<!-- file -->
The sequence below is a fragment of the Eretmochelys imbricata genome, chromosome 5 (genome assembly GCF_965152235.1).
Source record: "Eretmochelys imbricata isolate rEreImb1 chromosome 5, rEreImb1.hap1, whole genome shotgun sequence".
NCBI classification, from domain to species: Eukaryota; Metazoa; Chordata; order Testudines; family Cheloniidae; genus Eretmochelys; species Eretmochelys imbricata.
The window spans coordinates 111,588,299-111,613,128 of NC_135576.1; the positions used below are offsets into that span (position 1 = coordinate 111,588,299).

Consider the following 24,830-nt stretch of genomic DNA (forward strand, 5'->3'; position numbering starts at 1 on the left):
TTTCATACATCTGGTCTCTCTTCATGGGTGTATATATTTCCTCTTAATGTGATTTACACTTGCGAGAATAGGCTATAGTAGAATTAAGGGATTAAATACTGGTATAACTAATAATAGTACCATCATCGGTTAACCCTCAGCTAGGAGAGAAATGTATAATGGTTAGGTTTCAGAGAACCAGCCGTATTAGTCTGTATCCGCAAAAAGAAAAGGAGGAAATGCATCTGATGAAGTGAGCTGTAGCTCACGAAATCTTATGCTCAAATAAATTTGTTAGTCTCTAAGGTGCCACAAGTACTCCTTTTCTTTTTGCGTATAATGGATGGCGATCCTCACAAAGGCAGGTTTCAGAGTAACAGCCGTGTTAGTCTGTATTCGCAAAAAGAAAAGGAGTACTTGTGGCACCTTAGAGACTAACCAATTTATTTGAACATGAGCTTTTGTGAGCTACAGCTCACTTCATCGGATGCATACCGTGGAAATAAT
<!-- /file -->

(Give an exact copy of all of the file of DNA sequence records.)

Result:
The sequence below is a fragment of the Eretmochelys imbricata genome, chromosome 5 (genome assembly GCF_965152235.1).
Source record: "Eretmochelys imbricata isolate rEreImb1 chromosome 5, rEreImb1.hap1, whole genome shotgun sequence".
NCBI classification, from domain to species: Eukaryota; Metazoa; Chordata; order Testudines; family Cheloniidae; genus Eretmochelys; species Eretmochelys imbricata.
The window spans coordinates 111,588,299-111,613,128 of NC_135576.1; the positions used below are offsets into that span (position 1 = coordinate 111,588,299).

Consider the following 24,830-nt stretch of genomic DNA (forward strand, 5'->3'; position numbering starts at 1 on the left):
TTTCATACATCTGGTCTCTCTTCATGGGTGTATATATTTCCTCTTAATGTGATTTACACTTGCGAGAATAGGCTATAGTAGAATTAAGGGATTAAATACTGGTATAACTAATAATAGTACCATCATCGGTTAACCCTCAGCTAGGAGAGAAATGTATAATGGTTAGGTTTCAGAGAACCAGCCGTATTAGTCTGTATCCGCAAAAAGAAAAGGAGGAAATGCATCTGATGAAGTGAGCTGTAGCTCACGAAATCTTATGCTCAAATAAATTTGTTAGTCTCTAAGGTGCCACAAGTACTCCTTTTCTTTTTGCGTATAATGGATGGCGATCCTCACAAAGGCAGGTTTCAGAGTAACAGCCGTGTTAGTCTGTATTCGCAAAAAGAAAAGGAGTACTTGTGGCACCTTAGAGACTAACCAATTTATTTGAACATGAGCTTTTGTGAGCTACAGCTCACTTCATCGGATGCATACCGTGGAAATAAT